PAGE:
‘A blue-col­lar re­ces­sion’

The Washington Times Weekly - - National - BY GABRIELLA BOS­TON

Don’t be­lieve ev­ery­thing you read. Be­cause if you did, you might just think that Wall Street bankers and jour­nal­ists are suf­fer­ing dis­pro­por­tion­ately from job losses. The truth? “This is a blue-col­lar re­ces­sion, just like we saw in ‘81,” said An­drew Sum, pro­fes­sor of la­bor eco­nomics at North­east­ern Uni­ver­sity. “In fact, we’ve seen no net loss among col­lege grad­u­ates. At least not yet.”

In the 14 months af­ter the start of the re­ces­sion in late 2007, more than 5 mil­lion jobs were lost. Close to 70 per­cent of them be­longed to blue-col­lar work­ers — an over­whelm­ing ma­jor­ity of whom were male — Mr. Sum said.

Hit par­tic­u­larly hard was the construction sec­tor, where the un­em­ploy­ment rate is about 17 per­cent, he said.

So, why are the me­dia por­tray­ing a dif­fer­ent face of un­em­ploy­ment?

“Jour­nal­ists are pris­on­ers of their own per­cep­tions,” said Robert Lichter, di­rec­tor of the Cen­ter for Me­dia and Pub­lic Af­fairs at Ge­orge Ma­son Uni­ver­sity. “They de­scribe the world they see, and the world they see is the neigh­bor­hood they live in along with doc­tors and pro­fes­sors.”

In other words, jour­nal­ists tend to write about the peo­ple with whom they iden­tify most closely.

“It’s a form of jour­nal­is­tic nar­cis­sism,” Mr. Lichter said.

That might ex­plain why me­dia out­lets are run­ning sto­ries about laid-off ex­ec­u­tives turn­ing to man­ual la­bor and other mem­bers of the up­per mid­dle class who are find­ing in­ner peace in the wake of a lay­off. (“I never knew how much I would en­joy stay­ing home with the kids.”)

Well, for many blue-col­lar work­ers, stay­ing home is not a vi­able op- tion, said Mr. Sum, adding that many don’t have a fi­nan­cial cush­ion on which to rest in hard times.

So, sto­ries that a “laid-off ex­ec­u­tive be­comes a jan­i­tor” — while wait­ing for the next well­pay­ing job — are not only a slap in the face of those at the bot­tom of the eco­nomic lad­der but also un­rep­re­sen­ta­tive of the big­ger pic­ture, he said.

Tom Rosen­stiel, di­rec­tor of the Project for Ex­cel­lence in Jour­nal­ism, sees it dif­fer­ently. He said the sto­ries that point out the anom­aly — for ex­am­ple, the hap­pily laid-off — are do­ing two things: point­ing out the un­usual (which makes it news) and try­ing to find some glim­mer of hope in a time of dis­tress.

“I think it’s more a sign of try­ing to find a sil­ver lin­ing rather than a sign of not car­ing for blue-col­lar job losses,” Mr. Rosen­stiel said.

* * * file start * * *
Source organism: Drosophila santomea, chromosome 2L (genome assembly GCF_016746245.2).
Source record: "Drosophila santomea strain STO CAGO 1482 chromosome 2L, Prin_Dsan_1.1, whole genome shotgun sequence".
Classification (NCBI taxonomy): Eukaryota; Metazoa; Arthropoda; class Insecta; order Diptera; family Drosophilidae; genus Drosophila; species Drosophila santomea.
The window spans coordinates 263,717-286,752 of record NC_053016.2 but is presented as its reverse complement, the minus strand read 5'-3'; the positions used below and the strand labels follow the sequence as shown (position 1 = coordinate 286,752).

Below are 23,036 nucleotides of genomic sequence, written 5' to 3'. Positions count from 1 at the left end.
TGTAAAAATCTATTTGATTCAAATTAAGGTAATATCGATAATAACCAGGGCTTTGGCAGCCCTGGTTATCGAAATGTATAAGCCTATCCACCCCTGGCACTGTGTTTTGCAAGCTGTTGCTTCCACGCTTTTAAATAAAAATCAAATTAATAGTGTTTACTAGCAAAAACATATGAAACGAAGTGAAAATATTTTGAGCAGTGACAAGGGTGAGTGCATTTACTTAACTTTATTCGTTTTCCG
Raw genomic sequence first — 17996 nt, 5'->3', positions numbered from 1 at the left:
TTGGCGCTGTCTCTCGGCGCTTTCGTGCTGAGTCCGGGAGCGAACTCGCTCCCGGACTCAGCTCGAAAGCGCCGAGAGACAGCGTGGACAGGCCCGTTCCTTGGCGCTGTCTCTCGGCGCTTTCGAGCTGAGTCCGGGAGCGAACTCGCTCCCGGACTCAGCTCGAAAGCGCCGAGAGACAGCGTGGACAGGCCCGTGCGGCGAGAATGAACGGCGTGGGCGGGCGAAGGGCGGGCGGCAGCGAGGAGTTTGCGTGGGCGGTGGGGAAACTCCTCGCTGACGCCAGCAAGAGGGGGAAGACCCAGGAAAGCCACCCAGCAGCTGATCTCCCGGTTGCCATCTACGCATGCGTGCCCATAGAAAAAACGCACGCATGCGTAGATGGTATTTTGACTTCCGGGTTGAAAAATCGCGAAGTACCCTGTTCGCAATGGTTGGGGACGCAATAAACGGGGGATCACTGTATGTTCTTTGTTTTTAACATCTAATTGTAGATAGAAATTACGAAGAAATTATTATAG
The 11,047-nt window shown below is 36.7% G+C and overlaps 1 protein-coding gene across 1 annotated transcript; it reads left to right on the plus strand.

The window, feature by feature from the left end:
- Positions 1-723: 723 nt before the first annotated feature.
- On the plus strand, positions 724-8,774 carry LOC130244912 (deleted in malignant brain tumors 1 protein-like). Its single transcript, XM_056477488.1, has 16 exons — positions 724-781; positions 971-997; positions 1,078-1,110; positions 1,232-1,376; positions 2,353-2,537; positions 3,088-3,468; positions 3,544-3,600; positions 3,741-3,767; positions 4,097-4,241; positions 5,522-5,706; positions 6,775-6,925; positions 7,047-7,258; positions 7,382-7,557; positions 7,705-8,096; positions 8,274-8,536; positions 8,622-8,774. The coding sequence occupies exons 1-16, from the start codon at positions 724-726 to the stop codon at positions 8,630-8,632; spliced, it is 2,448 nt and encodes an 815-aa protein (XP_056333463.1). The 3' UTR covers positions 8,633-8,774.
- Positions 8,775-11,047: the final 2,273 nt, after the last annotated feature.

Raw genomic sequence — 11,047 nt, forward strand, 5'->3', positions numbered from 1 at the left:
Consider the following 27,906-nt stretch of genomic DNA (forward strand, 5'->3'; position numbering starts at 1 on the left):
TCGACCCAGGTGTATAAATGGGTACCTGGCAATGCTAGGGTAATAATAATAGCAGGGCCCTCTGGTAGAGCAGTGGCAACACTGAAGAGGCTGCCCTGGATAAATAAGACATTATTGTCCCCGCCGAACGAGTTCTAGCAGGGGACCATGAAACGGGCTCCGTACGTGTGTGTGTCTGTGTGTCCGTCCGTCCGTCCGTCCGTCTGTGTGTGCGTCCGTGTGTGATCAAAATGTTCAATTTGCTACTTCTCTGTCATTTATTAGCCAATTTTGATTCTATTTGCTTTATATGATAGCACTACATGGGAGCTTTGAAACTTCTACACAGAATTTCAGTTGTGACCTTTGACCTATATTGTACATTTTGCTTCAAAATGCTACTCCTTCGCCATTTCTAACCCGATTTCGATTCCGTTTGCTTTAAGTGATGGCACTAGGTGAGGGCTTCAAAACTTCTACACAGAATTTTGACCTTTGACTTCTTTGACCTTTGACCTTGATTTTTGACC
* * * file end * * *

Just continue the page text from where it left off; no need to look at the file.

He also dis­agrees with the no­tion that the me­dia are por­tray­ing the re­ces­sion in­ac­cu­rately in terms of job losses.

“The im­pres­sion early on in Septem­ber was that this was a bank­ing cri­sis,” he said. “But I don’t think any­one is think­ing that any­more.”

There are no quan­tifi­able data — as in count­ing sto­ries that slant one way or an­other — on the me­dia’s cov­er­age of job losses, he said. It’s all about im­pres­sions.

But the abil­ity to find a new job is not about im­pres­sions. It is well-doc­u­mented that the more ed­u­ca­tion you have the eas­ier it is to find a new job, Mr. Sum said.

“This is why we’ve seen vir­tu­ally no net losses among whitecol­lar work­ers,” he said.

In fact, in some seg­ments of the pop­u­la­tion there have even been net gains, he said. Black women, for ex­am­ple, who are heav­ily rep­re­sented in ed­u­ca­tion and health care, have seen gains.

Not so for black men, who sta­tis­ti­cally ac­count for vir­tu­ally all the re­ces­sion-re­lated lay­offs in the black com­mu­nity, Mr. Sum said. In the His­panic com­mu­nity, men have ab­sorbed about 80 per­cent of the lay­offs. The cor­re­spond­ing num­ber among whites is 75 per­cent.

So, along with be­ing a bluecol­lar re­ces­sion, it is also a male re­ces­sion, Mr. Sum said, also a story that the me­dia largely have ne­glected to tell.

That’s be­cause no one, in­clud­ing the pres­i­dent, is pur­su­ing that nar­ra­tive, said Christina Hoff Som­mers, au­thor of “The War Against Boys” and res­i­dent scholar at the Amer­i­can En­ter­prise In­sti­tute for Pub­lic Pol­icy Re­search.

“Pres­i­dent Obama has just es­tab­lished a White House Coun­cil on Women and Girls at a time when the na­tion’s men and boys need as much or more at­ten­tion,” Ms. Som­mers said.

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